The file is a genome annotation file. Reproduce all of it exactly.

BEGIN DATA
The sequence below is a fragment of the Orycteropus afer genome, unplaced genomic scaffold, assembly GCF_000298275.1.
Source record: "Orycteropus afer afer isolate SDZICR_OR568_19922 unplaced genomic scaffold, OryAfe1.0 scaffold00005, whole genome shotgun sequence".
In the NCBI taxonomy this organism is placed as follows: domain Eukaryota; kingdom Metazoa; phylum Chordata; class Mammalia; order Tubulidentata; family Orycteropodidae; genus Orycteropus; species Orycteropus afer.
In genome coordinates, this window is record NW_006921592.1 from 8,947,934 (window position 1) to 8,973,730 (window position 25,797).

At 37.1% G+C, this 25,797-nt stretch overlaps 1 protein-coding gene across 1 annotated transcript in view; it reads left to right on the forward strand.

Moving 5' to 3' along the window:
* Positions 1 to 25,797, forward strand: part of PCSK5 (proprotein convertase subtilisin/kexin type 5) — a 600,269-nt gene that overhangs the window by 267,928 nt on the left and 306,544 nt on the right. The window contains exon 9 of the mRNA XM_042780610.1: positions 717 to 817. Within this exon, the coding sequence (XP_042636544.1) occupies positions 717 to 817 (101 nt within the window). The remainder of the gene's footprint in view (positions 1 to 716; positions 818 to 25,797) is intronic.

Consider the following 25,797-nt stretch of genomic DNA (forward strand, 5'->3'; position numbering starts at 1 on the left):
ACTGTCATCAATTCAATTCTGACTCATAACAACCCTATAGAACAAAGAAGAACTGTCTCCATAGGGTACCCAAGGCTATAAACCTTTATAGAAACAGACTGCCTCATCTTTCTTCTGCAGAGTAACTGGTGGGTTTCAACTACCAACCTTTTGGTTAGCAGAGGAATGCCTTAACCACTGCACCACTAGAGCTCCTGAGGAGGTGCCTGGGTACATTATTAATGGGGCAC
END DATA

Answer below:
The sequence below is a fragment of the Orycteropus afer genome, unplaced genomic scaffold, assembly GCF_000298275.1.
Source record: "Orycteropus afer afer isolate SDZICR_OR568_19922 unplaced genomic scaffold, OryAfe1.0 scaffold00005, whole genome shotgun sequence".
In the NCBI taxonomy this organism is placed as follows: domain Eukaryota; kingdom Metazoa; phylum Chordata; class Mammalia; order Tubulidentata; family Orycteropodidae; genus Orycteropus; species Orycteropus afer.
In genome coordinates, this window is record NW_006921592.1 from 8,947,934 (window position 1) to 8,973,730 (window position 25,797).

At 37.1% G+C, this 25,797-nt stretch overlaps 1 protein-coding gene across 1 annotated transcript in view; it reads left to right on the forward strand.

Moving 5' to 3' along the window:
* Positions 1 to 25,797, forward strand: part of PCSK5 (proprotein convertase subtilisin/kexin type 5) — a 600,269-nt gene that overhangs the window by 267,928 nt on the left and 306,544 nt on the right. The window contains exon 9 of the mRNA XM_042780610.1: positions 717 to 817. Within this exon, the coding sequence (XP_042636544.1) occupies positions 717 to 817 (101 nt within the window). The remainder of the gene's footprint in view (positions 1 to 716; positions 818 to 25,797) is intronic.

Consider the following 25,797-nt stretch of genomic DNA (forward strand, 5'->3'; position numbering starts at 1 on the left):
ACTGTCATCAATTCAATTCTGACTCATAACAACCCTATAGAACAAAGAAGAACTGTCTCCATAGGGTACCCAAGGCTATAAACCTTTATAGAAACAGACTGCCTCATCTTTCTTCTGCAGAGTAACTGGTGGGTTTCAACTACCAACCTTTTGGTTAGCAGAGGAATGCCTTAACCACTGCACCACTAGAGCTCCTGAGGAGGTGCCTGGGTACATTATTAATGGGGCAC